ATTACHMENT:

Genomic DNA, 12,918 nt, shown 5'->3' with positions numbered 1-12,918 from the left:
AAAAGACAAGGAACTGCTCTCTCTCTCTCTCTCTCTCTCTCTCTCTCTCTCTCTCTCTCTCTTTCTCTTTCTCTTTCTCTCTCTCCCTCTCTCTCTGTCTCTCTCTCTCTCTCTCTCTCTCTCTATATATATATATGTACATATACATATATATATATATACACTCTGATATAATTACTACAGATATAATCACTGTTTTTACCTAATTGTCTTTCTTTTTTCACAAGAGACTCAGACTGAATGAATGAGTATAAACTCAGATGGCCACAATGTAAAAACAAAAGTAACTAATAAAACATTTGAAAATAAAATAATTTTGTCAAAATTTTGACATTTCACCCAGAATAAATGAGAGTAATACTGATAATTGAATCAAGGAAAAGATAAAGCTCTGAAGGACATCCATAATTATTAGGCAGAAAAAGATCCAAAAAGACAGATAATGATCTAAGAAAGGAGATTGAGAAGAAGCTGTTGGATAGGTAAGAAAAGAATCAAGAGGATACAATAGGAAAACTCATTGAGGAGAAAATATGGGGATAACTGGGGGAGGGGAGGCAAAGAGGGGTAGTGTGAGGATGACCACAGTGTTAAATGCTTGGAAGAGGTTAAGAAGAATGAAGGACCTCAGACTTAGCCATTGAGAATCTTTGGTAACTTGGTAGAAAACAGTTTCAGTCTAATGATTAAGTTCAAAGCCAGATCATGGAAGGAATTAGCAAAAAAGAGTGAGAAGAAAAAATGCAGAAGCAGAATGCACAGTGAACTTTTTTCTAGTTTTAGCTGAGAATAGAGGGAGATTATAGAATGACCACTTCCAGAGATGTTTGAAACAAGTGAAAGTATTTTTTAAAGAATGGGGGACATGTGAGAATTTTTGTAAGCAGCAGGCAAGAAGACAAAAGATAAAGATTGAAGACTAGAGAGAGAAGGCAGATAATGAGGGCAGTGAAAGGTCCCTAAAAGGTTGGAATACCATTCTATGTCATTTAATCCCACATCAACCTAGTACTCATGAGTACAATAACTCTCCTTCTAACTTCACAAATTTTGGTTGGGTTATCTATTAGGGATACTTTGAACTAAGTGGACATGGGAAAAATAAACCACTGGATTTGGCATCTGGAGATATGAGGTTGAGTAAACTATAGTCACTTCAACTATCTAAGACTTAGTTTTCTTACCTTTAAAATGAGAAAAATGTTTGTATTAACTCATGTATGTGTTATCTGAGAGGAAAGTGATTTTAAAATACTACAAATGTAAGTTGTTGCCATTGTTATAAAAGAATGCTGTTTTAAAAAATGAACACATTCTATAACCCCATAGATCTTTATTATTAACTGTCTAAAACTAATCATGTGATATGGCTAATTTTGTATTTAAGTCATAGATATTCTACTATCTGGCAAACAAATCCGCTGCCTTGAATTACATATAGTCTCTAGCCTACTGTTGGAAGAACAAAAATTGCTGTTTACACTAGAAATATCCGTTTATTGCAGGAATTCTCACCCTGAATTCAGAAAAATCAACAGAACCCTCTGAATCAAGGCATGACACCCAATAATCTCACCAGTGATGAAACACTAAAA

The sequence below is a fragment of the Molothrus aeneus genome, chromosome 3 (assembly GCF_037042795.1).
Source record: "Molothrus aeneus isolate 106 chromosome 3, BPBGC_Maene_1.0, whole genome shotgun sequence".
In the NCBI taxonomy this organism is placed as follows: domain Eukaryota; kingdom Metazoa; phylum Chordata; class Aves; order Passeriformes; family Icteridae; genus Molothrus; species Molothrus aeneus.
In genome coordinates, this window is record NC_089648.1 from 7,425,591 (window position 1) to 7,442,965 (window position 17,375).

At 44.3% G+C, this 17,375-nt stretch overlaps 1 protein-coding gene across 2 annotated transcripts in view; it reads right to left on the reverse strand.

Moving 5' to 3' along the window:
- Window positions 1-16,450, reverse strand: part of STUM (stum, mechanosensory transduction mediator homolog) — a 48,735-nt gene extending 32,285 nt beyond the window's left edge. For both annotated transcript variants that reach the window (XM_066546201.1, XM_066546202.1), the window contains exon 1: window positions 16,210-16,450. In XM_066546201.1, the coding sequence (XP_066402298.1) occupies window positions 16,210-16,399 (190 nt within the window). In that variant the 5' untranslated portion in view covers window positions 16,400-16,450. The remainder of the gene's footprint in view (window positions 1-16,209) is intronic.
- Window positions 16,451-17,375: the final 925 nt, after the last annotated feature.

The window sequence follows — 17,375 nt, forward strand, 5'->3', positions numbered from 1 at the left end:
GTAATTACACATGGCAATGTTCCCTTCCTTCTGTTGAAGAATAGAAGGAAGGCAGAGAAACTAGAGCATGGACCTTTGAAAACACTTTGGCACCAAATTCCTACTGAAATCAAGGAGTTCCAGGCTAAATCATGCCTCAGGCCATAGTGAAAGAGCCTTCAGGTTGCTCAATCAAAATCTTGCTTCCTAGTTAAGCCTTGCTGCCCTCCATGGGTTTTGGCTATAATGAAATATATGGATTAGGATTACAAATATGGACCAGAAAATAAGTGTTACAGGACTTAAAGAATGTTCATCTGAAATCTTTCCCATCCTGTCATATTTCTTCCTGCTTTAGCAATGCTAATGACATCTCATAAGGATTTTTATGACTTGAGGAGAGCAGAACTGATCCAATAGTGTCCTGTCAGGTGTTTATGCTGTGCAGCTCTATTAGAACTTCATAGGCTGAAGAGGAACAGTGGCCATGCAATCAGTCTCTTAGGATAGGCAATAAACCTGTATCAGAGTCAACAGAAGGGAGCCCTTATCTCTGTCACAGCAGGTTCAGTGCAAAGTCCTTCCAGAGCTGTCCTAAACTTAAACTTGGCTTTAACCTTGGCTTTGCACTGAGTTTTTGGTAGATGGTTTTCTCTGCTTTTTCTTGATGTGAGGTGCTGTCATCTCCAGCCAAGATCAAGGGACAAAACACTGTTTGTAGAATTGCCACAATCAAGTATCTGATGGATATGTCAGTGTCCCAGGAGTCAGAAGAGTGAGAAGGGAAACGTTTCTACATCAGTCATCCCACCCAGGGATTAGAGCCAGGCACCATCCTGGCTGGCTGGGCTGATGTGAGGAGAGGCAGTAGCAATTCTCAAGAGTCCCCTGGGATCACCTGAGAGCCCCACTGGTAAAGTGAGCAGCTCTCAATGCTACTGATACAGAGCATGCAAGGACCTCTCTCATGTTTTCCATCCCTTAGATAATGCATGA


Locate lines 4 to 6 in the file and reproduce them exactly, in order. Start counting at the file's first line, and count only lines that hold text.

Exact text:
Source record: "Molothrus aeneus isolate 106 chromosome 3, BPBGC_Maene_1.0, whole genome shotgun sequence".
In the NCBI taxonomy this organism is placed as follows: domain Eukaryota; kingdom Metazoa; phylum Chordata; class Aves; order Passeriformes; family Icteridae; genus Molothrus; species Molothrus aeneus.
In genome coordinates, this window is record NC_089648.1 from 7,425,591 (window position 1) to 7,442,965 (window position 17,375).